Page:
1. Differentiating customers
An accurate understanding of prescribers provides the foundation for all other commercial efforts. Differentiation leverages
anonymized patient-level data (APLD) and managed care (MC) insights to advance a more robust form of customer characterization.
Further leveraging secondary data and primary research (NBRx and market research) also offers new insight into the key influences
acting upon prescribers, such as managed care access and control, group practice affiliation, ethnicity of patients, and the
expected impact of DTC outreach on patient adherence and prescribing behavior. The goal of differentiation is to identify
not only the differences in prescribing behavior but also the factors that contribute to decision making. Once these factors
are understood, marketing and sales organizations can develop more effective promotion strategies for their brands.
By aggregating prescribers into distinct customer segments, pharmaceutical companies can focus on the customer with differentiated
promotional programs, messages, sales tools, and delivery capabilities customized to optimize ROI at the segment level. For
example, a particular customer segment may be most influenced by direct product-attribute comparisons communicated via e-detailing;
another segment may want sales reps to deliver the latest information about product features and benefits, so they can engage
in two-way dialog.
Strategic implementation approach:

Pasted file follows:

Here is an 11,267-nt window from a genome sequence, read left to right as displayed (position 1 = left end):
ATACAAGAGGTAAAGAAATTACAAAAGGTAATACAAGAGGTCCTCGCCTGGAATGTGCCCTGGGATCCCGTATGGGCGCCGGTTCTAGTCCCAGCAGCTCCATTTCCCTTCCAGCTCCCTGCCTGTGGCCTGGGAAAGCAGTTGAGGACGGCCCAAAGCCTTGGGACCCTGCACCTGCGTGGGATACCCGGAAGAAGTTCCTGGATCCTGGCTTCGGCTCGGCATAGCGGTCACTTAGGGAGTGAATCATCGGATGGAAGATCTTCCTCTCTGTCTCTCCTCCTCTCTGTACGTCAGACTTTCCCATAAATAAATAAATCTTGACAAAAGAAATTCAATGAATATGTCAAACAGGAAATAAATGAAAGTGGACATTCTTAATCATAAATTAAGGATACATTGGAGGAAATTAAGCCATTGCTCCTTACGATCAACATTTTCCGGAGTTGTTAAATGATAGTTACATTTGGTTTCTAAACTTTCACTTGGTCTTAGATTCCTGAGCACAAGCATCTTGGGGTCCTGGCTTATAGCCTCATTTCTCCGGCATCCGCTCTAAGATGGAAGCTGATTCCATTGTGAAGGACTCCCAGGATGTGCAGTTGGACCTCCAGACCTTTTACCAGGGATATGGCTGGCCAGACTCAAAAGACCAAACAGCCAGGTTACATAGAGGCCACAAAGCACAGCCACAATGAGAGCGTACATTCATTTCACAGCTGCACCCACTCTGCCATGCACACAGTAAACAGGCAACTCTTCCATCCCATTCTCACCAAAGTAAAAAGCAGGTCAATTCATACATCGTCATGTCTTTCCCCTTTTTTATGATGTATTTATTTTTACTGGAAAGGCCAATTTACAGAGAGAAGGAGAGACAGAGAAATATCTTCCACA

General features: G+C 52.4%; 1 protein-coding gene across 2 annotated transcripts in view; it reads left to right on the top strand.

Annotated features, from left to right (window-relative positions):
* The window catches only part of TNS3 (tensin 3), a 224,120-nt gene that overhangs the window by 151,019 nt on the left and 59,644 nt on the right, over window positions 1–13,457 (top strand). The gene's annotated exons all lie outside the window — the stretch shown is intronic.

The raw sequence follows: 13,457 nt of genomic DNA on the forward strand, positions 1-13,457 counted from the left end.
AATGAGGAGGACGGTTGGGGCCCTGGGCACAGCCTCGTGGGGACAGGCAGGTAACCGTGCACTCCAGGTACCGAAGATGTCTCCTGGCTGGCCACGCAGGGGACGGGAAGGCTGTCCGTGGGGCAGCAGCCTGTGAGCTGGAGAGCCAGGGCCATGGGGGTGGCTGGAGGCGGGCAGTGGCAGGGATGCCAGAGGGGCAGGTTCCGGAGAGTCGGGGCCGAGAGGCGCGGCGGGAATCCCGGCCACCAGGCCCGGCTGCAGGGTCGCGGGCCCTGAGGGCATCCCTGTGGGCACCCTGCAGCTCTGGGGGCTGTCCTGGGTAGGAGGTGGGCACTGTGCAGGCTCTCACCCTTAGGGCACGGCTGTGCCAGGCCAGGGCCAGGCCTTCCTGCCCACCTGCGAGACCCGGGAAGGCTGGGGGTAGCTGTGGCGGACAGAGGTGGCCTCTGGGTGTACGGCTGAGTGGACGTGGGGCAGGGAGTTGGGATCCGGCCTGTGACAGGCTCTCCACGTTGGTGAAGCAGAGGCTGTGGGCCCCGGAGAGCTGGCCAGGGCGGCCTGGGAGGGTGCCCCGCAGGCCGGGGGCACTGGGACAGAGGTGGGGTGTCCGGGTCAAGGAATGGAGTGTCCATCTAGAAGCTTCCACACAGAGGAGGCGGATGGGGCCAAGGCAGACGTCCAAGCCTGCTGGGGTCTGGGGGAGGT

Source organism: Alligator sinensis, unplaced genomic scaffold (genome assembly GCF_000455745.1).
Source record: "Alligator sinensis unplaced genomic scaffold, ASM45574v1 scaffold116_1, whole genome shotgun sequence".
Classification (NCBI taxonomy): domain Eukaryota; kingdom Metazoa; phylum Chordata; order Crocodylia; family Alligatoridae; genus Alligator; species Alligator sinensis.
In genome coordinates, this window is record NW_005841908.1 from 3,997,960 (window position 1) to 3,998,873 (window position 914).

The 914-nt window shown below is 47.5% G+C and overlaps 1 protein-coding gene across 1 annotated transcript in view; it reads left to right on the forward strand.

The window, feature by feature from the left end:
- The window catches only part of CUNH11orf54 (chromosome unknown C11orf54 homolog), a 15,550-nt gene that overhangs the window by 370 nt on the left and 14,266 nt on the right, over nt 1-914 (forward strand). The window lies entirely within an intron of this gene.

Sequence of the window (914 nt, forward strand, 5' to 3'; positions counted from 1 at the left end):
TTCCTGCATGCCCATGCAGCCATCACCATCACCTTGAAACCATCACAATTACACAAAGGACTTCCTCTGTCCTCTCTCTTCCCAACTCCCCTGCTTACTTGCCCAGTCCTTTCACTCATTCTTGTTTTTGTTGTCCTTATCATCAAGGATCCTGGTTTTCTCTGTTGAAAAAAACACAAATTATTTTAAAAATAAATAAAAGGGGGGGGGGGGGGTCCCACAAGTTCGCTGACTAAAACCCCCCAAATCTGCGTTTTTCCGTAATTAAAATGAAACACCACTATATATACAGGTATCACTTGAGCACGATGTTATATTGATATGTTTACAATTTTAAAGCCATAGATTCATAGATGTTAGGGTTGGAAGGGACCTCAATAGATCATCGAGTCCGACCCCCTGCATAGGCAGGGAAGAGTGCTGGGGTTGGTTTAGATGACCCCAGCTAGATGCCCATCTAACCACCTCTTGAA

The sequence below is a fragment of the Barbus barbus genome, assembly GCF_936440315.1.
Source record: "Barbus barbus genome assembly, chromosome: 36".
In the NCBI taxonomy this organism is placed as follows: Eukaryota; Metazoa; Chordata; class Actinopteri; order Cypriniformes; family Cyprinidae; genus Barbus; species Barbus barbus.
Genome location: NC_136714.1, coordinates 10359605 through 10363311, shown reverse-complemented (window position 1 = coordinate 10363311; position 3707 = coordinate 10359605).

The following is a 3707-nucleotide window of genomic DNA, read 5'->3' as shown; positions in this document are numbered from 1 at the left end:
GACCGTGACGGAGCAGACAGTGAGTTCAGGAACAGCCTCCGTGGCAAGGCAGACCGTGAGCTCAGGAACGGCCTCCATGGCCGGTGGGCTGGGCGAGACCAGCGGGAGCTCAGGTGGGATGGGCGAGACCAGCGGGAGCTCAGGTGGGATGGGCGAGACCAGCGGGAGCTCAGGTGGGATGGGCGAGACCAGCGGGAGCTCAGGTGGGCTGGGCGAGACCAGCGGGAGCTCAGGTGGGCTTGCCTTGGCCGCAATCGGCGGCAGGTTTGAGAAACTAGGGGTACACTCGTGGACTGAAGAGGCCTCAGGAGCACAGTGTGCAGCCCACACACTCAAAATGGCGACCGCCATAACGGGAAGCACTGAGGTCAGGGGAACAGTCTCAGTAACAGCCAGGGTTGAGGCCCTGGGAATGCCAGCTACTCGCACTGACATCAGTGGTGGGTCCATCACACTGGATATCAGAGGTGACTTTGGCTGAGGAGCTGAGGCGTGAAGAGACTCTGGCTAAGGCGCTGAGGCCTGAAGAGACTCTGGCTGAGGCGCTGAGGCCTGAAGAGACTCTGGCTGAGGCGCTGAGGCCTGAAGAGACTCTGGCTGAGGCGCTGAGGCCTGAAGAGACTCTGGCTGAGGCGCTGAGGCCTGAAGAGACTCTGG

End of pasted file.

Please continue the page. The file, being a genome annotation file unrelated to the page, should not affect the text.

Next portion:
» Understand new sources of customer information, such as APLD, group practice affiliation, patient adherence, and managed care
metrics that offer value for the brand
» Adjust current insight processes, such as how marketers and sales operations teams use customer data, setting promotion and
sales force strategies to accommodate new information
» As needed, conduct controlled, parallel pilots to help the organization understand the value of new insights (For example,
one company compared call plans under its traditional insight approach vs. the new information–based approach, and was able
to assess the value.)
» Communicate insight differences to sales and marketing managers in order to share best practices
» Implement a strategy for tracking key performance indicators (KPIs) and customer information over time (For example, one leader
in a particular product class has developed a robust dashboard to monitor its share of new-to-therapy patients, assessing
its performance among moderate-to-severe patients with the goal of making brand message adjustments as needed.)
2. Optimizing Investment
Professional promotion is usually optimized at the brand level, but shifting from undifferentiated brand messaging to prescriber
(and patient) customization is the key to driving higher ROI. Each customer segment responds differently to different promotion;
the inclusion of APLD and MC insights in the promotion mix has, according to IMS, a dramatic impact on ROI.
In turn, allocation of promotion investment based on the enhanced segments can yield the effectiveness and efficiencies—top-
and bottom-line P&L impacts—that most firms seek. With robust characterization and influential messages, a multi-customer
brand strategy can be effectively created and executed, deploying promotion dollars optimally across brands. For example,
12 months after implementation, one mid-sized pharmaceutical company realized 6 percent incremental sales growth in a therapeutic
area while reducing its promotion spending by 12 percent.
Physician perception of value drives relationship strength. Traditional sales force–model metrics, such as use of visual aids,
frequency of visits, time with physician, clinical knowledge, and script requests, provide diffuse measures of value delivery.
They yield inconclusive results and cannot identify specific actions that will increase market share. Novel value metrics
at the segment level better explain prescribing behaviors, and identify specific improvement opportunities and field sales
behaviors/attributes most likely to increase new-to-brand (NBRx) share.